To give proper credit, this Instructable is an improvement on Magnelectrostatic's at http://www.instructables.com/id/How-To-Make-A-CRT-TV-Into-an-Oscilloscope/. I wouldn't have been able to complete my mod without it. Thanks!
This mod is not capable of displaying much outside the human audible range (20-20k Hz).
Also, since TVs are highly variable in design, this Instructable is intended for people who can do their own experimenting. This of course requires experience in electronics. Your TV will probably be different from mine. My instructions may not apply to what you're working with. They're guidelines. I hope they help you modify your available resources by providing ONE particular example.
There are a few Instructables and otherwise internet based instructions on how to modify a television set into an audio visualizer or other simple oscilloscope-like device. This Instructable will show you how to create an actual lab oscilloscope worthy of a poor, amateur electronics enthusiast. The final product has optional audio output, variable input voltage from millivolts to hundreds of volts, as well as manual horizontal frequency locking. The total cost for this project was around $20.
Step 1: Safety
This project involves working in close proximity to the television's exposed flyback transformer and high voltage capacitors, which are both potentially lethal devices if you do not take proper safety precautions.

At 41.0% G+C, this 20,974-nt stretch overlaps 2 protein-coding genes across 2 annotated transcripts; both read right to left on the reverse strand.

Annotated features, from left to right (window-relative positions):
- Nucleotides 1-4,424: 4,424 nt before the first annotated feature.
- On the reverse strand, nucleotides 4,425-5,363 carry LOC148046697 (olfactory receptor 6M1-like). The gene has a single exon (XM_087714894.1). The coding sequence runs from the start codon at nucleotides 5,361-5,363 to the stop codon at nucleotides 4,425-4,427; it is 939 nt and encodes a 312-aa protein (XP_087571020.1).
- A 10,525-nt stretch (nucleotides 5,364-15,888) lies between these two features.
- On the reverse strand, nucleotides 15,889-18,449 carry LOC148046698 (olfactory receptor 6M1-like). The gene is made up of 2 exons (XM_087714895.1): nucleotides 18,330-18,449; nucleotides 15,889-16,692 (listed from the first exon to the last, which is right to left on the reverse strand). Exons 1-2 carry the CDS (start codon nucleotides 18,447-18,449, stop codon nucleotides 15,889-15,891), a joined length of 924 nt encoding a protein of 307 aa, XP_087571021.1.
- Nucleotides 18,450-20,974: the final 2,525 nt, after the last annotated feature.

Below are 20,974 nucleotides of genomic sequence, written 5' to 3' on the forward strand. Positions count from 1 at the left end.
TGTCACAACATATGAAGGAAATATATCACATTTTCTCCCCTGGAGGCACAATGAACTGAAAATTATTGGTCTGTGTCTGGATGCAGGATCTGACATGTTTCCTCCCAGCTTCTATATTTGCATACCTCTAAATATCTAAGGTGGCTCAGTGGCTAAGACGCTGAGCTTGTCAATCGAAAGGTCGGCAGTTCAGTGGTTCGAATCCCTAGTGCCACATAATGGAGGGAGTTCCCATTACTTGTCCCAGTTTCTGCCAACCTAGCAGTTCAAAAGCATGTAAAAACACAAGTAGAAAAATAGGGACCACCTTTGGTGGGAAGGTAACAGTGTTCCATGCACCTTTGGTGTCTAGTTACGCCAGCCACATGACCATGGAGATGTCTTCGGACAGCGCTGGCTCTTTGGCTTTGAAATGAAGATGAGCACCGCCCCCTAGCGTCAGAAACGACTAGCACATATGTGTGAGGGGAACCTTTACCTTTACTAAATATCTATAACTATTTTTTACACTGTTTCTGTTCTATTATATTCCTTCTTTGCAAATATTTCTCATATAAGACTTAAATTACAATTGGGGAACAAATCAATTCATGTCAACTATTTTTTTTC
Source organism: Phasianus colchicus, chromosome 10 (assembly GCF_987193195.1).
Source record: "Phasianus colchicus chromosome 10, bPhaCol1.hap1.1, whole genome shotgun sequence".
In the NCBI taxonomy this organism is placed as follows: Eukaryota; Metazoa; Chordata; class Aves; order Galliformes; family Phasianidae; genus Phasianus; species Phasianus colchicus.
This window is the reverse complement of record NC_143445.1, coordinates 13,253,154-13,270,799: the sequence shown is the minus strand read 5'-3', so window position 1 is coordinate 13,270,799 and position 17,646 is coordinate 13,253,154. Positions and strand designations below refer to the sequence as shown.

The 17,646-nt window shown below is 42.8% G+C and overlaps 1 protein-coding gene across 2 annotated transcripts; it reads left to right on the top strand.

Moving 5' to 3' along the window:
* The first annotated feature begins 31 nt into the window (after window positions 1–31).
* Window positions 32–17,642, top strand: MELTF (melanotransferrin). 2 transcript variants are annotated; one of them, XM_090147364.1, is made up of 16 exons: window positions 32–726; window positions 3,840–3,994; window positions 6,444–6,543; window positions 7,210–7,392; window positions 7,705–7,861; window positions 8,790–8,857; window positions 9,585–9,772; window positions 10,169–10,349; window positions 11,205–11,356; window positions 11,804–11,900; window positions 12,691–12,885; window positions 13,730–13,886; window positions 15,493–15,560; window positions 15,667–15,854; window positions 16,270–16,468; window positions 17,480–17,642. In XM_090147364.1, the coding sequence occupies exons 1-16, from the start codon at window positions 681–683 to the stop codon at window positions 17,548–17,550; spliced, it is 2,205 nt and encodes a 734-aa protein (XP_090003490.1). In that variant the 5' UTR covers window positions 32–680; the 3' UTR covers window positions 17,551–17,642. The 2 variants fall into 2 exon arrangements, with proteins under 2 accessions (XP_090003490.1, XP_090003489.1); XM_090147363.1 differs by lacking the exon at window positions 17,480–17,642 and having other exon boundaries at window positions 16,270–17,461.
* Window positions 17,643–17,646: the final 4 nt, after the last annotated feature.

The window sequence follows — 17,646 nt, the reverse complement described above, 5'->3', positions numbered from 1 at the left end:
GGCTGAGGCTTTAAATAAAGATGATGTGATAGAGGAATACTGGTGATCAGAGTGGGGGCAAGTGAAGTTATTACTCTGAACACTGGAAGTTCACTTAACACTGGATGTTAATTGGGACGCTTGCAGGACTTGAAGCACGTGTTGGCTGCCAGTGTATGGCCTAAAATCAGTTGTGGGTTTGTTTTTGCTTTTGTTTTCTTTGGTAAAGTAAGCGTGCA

First, the obvious step: Is it plugged in? Unplug it! Isn't it funny that this is the exact opposite of what a tech normally tells you...
When you remove the shroud, be careful not to rip any wires from the circuit board, and do not touch any of the exposed contacts. Identify large capacitors and take note of their voltage ratings. 50v and above are especially dangerous, and should be discharged with a well insulated screwdriver across the contacts prior to tinkering if possible.
Ok, ok, I generally dislike disclaimers because they are almost never legally sound. But for those of you who don't get the idea from the above paragraphs...
Don't attempt this unless:
you have a solid grasp of high voltage safety practices.
you have a solid grasp of electronic equipment in general.
you have someone around to call 911 or give you CPR.
you have experience working with mains (120VAC) power.
you are not a moron.
I take no responsibility for damage to your health or equipment. All damages incurred are the sole responsibility of the end user.